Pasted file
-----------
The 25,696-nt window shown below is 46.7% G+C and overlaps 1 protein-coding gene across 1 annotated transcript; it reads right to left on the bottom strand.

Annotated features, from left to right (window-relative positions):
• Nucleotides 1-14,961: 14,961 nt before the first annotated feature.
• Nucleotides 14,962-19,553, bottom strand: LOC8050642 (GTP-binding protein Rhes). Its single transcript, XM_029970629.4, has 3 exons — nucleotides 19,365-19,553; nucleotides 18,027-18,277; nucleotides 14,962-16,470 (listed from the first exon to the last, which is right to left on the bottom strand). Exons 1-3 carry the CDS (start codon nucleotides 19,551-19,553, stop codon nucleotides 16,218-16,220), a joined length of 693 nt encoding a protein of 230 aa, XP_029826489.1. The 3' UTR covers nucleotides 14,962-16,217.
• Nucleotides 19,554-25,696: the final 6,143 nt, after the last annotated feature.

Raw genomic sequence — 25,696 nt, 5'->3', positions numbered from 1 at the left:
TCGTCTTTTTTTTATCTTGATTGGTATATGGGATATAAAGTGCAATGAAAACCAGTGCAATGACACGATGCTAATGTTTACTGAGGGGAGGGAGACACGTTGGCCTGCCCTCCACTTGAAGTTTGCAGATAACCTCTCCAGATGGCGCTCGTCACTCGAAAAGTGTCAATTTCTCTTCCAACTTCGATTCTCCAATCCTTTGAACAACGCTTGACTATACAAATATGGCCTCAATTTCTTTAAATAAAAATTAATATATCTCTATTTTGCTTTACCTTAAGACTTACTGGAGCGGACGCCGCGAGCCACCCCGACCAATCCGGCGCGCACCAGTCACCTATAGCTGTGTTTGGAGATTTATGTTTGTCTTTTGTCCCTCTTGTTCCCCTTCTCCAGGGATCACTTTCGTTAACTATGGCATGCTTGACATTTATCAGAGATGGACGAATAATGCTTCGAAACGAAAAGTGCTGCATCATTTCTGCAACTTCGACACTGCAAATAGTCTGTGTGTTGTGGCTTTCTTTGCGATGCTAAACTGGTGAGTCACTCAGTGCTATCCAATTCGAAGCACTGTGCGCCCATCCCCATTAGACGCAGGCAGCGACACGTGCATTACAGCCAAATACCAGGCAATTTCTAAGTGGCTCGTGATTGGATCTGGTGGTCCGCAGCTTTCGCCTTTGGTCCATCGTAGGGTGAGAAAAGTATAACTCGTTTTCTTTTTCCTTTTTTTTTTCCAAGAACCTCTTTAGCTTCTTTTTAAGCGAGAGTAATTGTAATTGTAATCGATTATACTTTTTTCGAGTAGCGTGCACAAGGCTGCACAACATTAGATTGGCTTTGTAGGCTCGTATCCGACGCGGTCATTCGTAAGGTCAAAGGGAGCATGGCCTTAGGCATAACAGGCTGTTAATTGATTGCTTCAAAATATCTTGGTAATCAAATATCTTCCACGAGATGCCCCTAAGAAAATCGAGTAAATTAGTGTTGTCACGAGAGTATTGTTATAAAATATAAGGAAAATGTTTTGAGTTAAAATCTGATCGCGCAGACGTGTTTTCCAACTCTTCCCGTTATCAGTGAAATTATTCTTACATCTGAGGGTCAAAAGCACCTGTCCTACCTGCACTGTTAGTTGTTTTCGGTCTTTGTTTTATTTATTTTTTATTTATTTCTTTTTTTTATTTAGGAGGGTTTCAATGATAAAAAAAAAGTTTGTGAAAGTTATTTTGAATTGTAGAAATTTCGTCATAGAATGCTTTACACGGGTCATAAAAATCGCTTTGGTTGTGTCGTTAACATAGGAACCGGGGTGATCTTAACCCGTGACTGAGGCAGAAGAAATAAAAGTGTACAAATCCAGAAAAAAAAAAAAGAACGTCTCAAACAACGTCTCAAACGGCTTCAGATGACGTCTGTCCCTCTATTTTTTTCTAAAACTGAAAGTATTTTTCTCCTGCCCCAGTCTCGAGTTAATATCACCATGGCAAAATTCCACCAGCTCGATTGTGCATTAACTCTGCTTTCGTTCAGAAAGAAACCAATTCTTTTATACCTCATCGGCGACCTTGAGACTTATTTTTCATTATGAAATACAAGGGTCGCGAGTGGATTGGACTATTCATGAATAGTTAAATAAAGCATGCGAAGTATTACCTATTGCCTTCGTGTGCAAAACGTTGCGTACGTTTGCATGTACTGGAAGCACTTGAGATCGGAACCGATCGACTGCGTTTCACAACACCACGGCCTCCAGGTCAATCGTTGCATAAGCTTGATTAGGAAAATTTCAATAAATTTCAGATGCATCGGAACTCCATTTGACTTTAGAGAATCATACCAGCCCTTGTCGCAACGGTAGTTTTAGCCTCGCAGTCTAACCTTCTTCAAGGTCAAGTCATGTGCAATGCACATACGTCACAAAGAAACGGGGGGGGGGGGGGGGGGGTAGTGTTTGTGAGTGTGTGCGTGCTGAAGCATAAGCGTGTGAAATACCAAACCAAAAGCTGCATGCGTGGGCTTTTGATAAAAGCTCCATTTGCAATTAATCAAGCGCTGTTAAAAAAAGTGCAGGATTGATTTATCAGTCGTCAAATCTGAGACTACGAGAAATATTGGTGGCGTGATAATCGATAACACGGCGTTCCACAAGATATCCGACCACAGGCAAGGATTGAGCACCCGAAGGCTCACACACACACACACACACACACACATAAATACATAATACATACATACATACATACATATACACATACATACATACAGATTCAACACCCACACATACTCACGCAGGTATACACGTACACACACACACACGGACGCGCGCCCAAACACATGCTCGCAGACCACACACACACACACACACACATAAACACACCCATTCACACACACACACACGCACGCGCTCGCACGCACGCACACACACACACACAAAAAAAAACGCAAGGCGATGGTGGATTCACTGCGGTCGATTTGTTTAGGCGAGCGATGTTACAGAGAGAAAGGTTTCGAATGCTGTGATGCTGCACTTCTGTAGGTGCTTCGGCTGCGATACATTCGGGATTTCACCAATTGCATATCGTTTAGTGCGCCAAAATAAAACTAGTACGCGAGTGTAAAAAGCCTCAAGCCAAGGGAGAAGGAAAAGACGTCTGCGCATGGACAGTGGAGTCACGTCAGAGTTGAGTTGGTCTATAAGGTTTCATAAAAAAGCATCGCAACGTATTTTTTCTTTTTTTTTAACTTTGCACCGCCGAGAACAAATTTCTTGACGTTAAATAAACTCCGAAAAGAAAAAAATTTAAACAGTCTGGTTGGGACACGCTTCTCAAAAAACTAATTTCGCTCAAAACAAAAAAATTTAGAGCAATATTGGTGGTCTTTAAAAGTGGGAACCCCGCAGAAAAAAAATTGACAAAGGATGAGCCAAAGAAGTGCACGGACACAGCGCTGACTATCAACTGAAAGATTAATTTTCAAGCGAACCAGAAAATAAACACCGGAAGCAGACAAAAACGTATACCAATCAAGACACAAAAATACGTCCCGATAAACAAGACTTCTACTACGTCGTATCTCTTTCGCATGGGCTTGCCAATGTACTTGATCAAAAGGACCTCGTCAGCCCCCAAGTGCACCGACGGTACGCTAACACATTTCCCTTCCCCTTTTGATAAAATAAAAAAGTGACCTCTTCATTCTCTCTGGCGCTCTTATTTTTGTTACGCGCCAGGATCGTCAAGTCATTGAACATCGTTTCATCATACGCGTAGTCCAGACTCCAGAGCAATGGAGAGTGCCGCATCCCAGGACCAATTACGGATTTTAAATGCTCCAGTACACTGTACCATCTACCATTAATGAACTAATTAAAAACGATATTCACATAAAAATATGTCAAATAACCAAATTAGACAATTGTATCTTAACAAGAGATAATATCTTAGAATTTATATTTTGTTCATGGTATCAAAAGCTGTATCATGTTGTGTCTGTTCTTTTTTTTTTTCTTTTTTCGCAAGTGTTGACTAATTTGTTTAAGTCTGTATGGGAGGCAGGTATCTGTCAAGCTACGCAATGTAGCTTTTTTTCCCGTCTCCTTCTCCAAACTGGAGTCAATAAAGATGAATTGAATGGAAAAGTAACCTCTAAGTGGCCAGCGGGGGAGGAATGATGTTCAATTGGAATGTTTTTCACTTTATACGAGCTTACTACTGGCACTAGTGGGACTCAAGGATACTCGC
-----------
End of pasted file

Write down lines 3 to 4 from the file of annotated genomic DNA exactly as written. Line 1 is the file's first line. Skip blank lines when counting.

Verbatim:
• Nucleotides 1-14,961: 14,961 nt before the first annotated feature.
• Nucleotides 14,962-19,553, bottom strand: LOC8050642 (GTP-binding protein Rhes). Its single transcript, XM_029970629.4, has 3 exons — nucleotides 19,365-19,553; nucleotides 18,027-18,277; nucleotides 14,962-16,470 (listed from the first exon to the last, which is right to left on the bottom strand). Exons 1-3 carry the CDS (start codon nucleotides 19,551-19,553, stop codon nucleotides 16,218-16,220), a joined length of 693 nt encoding a protein of 230 aa, XP_029826489.1. The 3' UTR covers nucleotides 14,962-16,217.